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Equine Digestive Anatomy, Feeding and Nutrition

Updated: Nov 19, 2022

This weekend I was really excited to attend the Horses Inside Out online seminar ‘Digestive Anatomy, Feeding & Nutrition’ There were 4 presentations from 3 speakers during the day:

  1. Anatomist: Gillian Higgins

  2. Independent Nutritionist: Clare Macleod

  3. Vet: Liam Gamble

gillian higgins horses inside out digestive anatomy painted horse

Although I am not qualified to give dietary advice or recommendations as part of my profession with horses, as a horse owner I was hoping to pick up some practical feeding tips and advice.

And as an equine professional I was looking forward to learning more about the anatomy of the digestive system, the microbiota living within the digestive system and how this relates to the horse on a physical and psychological basis, as this is something I can also have an effect on with Equine Massage Therapy.

Lifetime access to this seminar is available in the Horses Inside Out Academy:

The day began with a presentation from Gillian Higgins. One that I was actually a part of the filming day for. I had almost forgotten about this day until I spotted myself on screen.

gillian higgins horses inside out digestive anatomy painted horse

You can find out more about this day in one of my previous blogs. Despite the fact that I was actually there when Gillian was presenting this in person, I still made 2 full pages of notes on this section!

Gillian started by explaining some of the evolution of the horse over millions of years and how the horse’s digestive system and physical body adapted to the diet that was available to it.

gillian higgins horses inside out digestive anatomy evolution of horse

She then took us through a full journey of the digestive system from the teeth and tongue, right through to excretion.

Some key point from this section that stood out to me:

  • Saliva production is directly related to chewing

  • Alkaline saliva is essential for the health of the foregut

  • Food spends about 2 hours in the stomach when the horse is trickle fed

  • This can be as little as 20 minutes if the horse is fed a large meal

  • Stomach acid is produced continually

  • If the stomach is empty the contents becomes more and more acidic and more liquid

  • Feeding a double handful of chop before riding can increase the viscosity of the stomach contents and adds saliva (from chewing) which helps to neutralise acid

  • Most digestion happens in the intestines

  • The average rate of passage through the small intestine is 90 minutes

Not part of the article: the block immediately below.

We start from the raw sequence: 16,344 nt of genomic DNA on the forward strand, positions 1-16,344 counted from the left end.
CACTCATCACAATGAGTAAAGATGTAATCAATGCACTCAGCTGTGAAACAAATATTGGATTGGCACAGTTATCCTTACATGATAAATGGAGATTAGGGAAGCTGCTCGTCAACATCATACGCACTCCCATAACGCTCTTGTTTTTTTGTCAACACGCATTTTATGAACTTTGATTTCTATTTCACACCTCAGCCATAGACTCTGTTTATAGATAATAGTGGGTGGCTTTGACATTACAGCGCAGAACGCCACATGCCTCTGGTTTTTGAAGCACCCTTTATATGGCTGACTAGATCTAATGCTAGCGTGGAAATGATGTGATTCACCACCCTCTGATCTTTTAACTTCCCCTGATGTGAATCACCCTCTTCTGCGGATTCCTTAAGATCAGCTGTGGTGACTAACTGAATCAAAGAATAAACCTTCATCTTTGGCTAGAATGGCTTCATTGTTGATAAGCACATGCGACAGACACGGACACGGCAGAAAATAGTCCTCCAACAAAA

• Most vitamins, minerals, proteins, fats and carbs are absorbed in the small intestine

  • Cellulose is broken down in the hind gut which contains microorganisms

  • This creates heat, keeping the horse warm, and also creates vitamin D

  • If a horse is fed too much starch to be processed in the small intestine some can end up in the hind gut

  • Microorganisms require a consistent environment & PH level

  • If the hindgut becomes to acidic it can kill the microorganisms and lead to guts issues, acidosis, laminitis and other issues

  • To protect the hindgut always change any feed (including forage) slowly, don’t feed too much starch, avoid stress & anxiety, feed plenty of fibre & forage, take care when feeding medicine & wormers

gillian higgins horses inside out digestive anatomy top tips prevent stomach ulcers

After Gillian’s excellent presentation there was a chance to ask questions before a quick break and then onto the first of Clare Macleod’s presentations.

I have actually met Clare personally a few times as we have trained with some of the same horse trainers, and I have also used her distance consultation service to get dietary advice for my own horse. However this was the first time I have ever seen Clare present, professionally so I was excited for this.

I really like the way Clare kept her presentation so clear, concise and easy to understand. And also how what she was talking to us about tied in so well with what we had just been learning from Gillian.

Some key points I took home from Clare’s presentation:

  • A balanced diet supplies all essential nutrients required every day with no overall loss / gain

  • Bucket feeds should make up shortfalls in the forage to balance the diet

    1. Select appropriate forage

    2. Add products to balance that forage

gillian higgins horses inside out digestive anatomy feeding balanced diet horse eating grass

Sounds so simple doesn’t it! But with so many products and options on the market, and also sometimes depending on your livery situation not having a huge choice in what you feed, how can you make this work on a practical basis?

Clare recommends starting with the horse’s current body condition (body fat) and then asking the question - do we want to change this?

We then know if we want to maintain calorie intake, increase it or reduce it.